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Wyo. Judge Bars 'Gay Panic' Defense

Aaron James McKinney, defendant in the Matthew Shepard murder, arrives at the Albany County district courtroom for a preliminary hearing November 19, 1998. (Reuters)
By Robert W. Black
Associated Press Writer
Monday, November 1, 1999; 11:27 a.m. EST

LARAMIE, Wyo. A judge today barred defense lawyers from using a "gay panic" defense in the murder trial of a man accused of beating gay college student Matthew Shepard.

State District Judge Barton Voigt told lawyers for Aaron McKinney that the strategy was, in effect, a temporary insanity or a diminished capacity defense, both of which are prohibited under Wyoming law.

McKinney, 22, is charged with first-degree murder, kidnapping and aggravated robbery in Shepard's death last year. The 21-year-old University of Wyoming political science major suffered at least 18 blows to the head.

Prosecutors say McKinney and Russell Henderson, 22, posed as homosexuals, lured Shepard out of a downtown bar, drove him to a remote fence, tied him to it and pistol-whipped him into a coma. Police said robbery was the main motive but that Shepard may also have been singled out because he was gay.

During opening statements, the defense told jurors that the crime was triggered by a combination of McKinney's drug and alcohol use, traumatic youthful homosexual episodes and an unwanted sexual advance by Shepard.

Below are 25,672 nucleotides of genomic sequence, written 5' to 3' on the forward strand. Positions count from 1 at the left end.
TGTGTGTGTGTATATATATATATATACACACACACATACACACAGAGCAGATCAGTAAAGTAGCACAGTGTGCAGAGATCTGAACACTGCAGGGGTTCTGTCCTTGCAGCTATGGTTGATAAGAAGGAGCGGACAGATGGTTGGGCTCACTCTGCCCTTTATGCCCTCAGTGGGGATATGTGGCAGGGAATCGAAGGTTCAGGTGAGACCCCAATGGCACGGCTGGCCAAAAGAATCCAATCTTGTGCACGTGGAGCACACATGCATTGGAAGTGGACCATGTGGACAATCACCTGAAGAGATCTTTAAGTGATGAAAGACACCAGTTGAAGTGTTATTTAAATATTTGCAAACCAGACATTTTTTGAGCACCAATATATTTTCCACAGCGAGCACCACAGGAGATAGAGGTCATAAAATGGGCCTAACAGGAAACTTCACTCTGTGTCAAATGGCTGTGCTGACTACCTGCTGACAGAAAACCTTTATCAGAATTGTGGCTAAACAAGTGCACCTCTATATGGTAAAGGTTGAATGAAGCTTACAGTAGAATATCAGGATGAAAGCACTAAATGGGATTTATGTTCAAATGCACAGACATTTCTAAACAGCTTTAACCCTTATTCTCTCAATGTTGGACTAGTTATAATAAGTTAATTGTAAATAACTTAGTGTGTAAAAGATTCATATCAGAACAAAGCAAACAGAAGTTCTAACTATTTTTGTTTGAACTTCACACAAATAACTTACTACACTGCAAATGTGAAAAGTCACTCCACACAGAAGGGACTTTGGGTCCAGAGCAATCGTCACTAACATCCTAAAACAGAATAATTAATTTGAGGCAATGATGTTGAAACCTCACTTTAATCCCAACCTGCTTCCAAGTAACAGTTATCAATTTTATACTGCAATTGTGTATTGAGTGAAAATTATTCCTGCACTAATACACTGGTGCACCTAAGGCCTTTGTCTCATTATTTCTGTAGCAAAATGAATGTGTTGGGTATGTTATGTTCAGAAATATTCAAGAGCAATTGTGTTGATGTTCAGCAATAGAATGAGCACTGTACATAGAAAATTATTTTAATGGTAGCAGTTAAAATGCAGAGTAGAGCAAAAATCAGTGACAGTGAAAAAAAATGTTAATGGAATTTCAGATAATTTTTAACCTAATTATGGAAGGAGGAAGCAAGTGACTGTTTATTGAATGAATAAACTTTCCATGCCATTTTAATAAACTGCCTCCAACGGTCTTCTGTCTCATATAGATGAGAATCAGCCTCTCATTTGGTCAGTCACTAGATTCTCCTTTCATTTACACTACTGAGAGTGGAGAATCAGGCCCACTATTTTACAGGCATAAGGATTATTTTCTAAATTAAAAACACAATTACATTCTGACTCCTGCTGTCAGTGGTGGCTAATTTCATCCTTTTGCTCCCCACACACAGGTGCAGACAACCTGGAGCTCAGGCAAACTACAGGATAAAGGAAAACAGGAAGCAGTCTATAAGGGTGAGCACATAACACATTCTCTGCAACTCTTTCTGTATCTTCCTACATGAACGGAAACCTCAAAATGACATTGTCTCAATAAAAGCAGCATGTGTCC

They had hope to borrow a page from what is informally called a "gay panic" defense, built on a theory that a person with latent gay tendencies will have an uncontrollable, violent reaction when propositioned by a homosexual.

Prosecutor Cal Rerucha countered that such testimony would give others an excuse to kill people they don't like, such as minorities.

And the judge said today that he did not believe defense attorneys had offered any evidence that such a strategy would be relevant.

"Even if relevant, the evidence will mislead and confuse the jury," he stated in a written order released before the trial resumed today.

McKinney could receive the death penalty if convicted. Henderson received two life sentences after pleading guilty in April to felony murder and kidnapping.

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© 1999 The Associated Press

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